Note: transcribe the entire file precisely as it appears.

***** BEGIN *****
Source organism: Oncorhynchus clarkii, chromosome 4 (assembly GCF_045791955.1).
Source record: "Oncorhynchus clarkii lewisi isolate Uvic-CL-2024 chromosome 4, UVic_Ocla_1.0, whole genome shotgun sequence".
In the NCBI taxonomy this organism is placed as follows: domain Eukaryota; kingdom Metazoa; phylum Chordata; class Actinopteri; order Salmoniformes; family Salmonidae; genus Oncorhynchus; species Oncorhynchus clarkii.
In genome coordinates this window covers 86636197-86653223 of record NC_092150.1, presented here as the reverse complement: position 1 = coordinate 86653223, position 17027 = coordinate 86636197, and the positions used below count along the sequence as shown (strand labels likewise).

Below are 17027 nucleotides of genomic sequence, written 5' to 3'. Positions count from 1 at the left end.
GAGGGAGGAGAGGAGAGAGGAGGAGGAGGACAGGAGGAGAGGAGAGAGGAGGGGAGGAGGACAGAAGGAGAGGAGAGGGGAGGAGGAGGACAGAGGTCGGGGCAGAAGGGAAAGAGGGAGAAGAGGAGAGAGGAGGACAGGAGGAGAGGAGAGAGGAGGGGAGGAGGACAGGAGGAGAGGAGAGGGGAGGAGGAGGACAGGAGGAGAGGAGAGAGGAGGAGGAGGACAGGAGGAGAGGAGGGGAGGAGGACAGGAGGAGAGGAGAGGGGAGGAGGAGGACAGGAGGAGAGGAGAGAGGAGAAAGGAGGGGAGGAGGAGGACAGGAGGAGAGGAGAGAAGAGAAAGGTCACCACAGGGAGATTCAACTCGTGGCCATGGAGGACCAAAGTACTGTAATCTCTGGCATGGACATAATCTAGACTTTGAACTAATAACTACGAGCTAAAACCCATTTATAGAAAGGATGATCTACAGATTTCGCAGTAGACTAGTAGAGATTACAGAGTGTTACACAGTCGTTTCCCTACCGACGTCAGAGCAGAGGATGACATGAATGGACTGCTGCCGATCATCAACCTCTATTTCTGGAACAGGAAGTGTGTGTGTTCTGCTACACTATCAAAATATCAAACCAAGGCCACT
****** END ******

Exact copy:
Source organism: Oncorhynchus clarkii, chromosome 4 (assembly GCF_045791955.1).
Source record: "Oncorhynchus clarkii lewisi isolate Uvic-CL-2024 chromosome 4, UVic_Ocla_1.0, whole genome shotgun sequence".
In the NCBI taxonomy this organism is placed as follows: domain Eukaryota; kingdom Metazoa; phylum Chordata; class Actinopteri; order Salmoniformes; family Salmonidae; genus Oncorhynchus; species Oncorhynchus clarkii.
In genome coordinates this window covers 86636197-86653223 of record NC_092150.1, presented here as the reverse complement: position 1 = coordinate 86653223, position 17027 = coordinate 86636197, and the positions used below count along the sequence as shown (strand labels likewise).

Below are 17027 nucleotides of genomic sequence, written 5' to 3'. Positions count from 1 at the left end.
GAGGGAGGAGAGGAGAGAGGAGGAGGAGGACAGGAGGAGAGGAGAGAGGAGGGGAGGAGGACAGAAGGAGAGGAGAGGGGAGGAGGAGGACAGAGGTCGGGGCAGAAGGGAAAGAGGGAGAAGAGGAGAGAGGAGGACAGGAGGAGAGGAGAGAGGAGGGGAGGAGGACAGGAGGAGAGGAGAGGGGAGGAGGAGGACAGGAGGAGAGGAGAGAGGAGGAGGAGGACAGGAGGAGAGGAGGGGAGGAGGACAGGAGGAGAGGAGAGGGGAGGAGGAGGACAGGAGGAGAGGAGAGAGGAGAAAGGAGGGGAGGAGGAGGACAGGAGGAGAGGAGAGAAGAGAAAGGTCACCACAGGGAGATTCAACTCGTGGCCATGGAGGACCAAAGTACTGTAATCTCTGGCATGGACATAATCTAGACTTTGAACTAATAACTACGAGCTAAAACCCATTTATAGAAAGGATGATCTACAGATTTCGCAGTAGACTAGTAGAGATTACAGAGTGTTACACAGTCGTTTCCCTACCGACGTCAGAGCAGAGGATGACATGAATGGACTGCTGCCGATCATCAACCTCTATTTCTGGAACAGGAAGTGTGTGTGTTCTGCTACACTATCAAAATATCAAACCAAGGCCACT